What is it?
Many of you might remember a fascinating 1990s documentary – From A to B: Tales of Modern Motoring (YouTube gold) – in which a range of middle managers dismissed lower trim levels and engine variants because their cars were the ultimate status symbols. Chances are they wouldn’t be too happy with a BMW 318d. But, in a car as capable as the 3 Series, surely there are no bad choices...
The 318d Sport we're driving here has a lot to live up to, if its ubiquitous 320d sibling is anything to go by. The most popular variant – a 320d in range-topping M Sport trim – of this latest, seventh-generation model was awarded a rare five stars in a recent Autocar road test.
What’s new on this latest 3 Series, then? Ultimately, it’s more of the same, just dialled up by 5%: wider tracks, a longer wheelbase for more space, reduced weight and drag, plus improved interior quality and revised equipment.
What's it like?
The short version: this is no 320d M Sport – partly due to the engine and partly due to the standard handling/chassis options. Sometimes, in this business of testing cars, there’s little tangibly different between two models so close in many ways, but the differences are immediately obvious here. Let's start with the engine.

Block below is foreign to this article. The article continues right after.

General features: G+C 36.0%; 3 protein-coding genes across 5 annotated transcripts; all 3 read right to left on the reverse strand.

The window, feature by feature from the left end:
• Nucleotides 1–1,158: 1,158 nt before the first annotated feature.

The 318d uses a detuned version of the same 2.0-litre four-cylinder engine found in the 320d, delivering 40bhp less at 148bhp and 59lb ft less torque at 236lb ft, paired with an excellent eight-speed automatic gearbox.
On the road, that equates to perfectly satisfactory performance at everywhere other than the very top end, but it lacks the early, joyful punch of the 320d. Let’s say this: if you didn’t try the 320d, you’d be content with the 318d, but if you did, you’d feel short-changed.
The rear-wheel-drive 3 Series is well known for being the driver's car of choice in the compact saloon segment, and that’s no different here. The 318d in mid-range Sport trim has more flair on this front than the Mercedes C-Class, yet it does feel markedly different from M Sport models (a trim level available with all engines), which come with M Sport suspension and Variable Sport steering.
It was an M Sport version of the 320d that won our five-star accolade, and you can feel the subtle lack of weight and direction in this 'standard' steering set-up. As a result, it feels less engaging in corners, despite the car’s capable rear bias.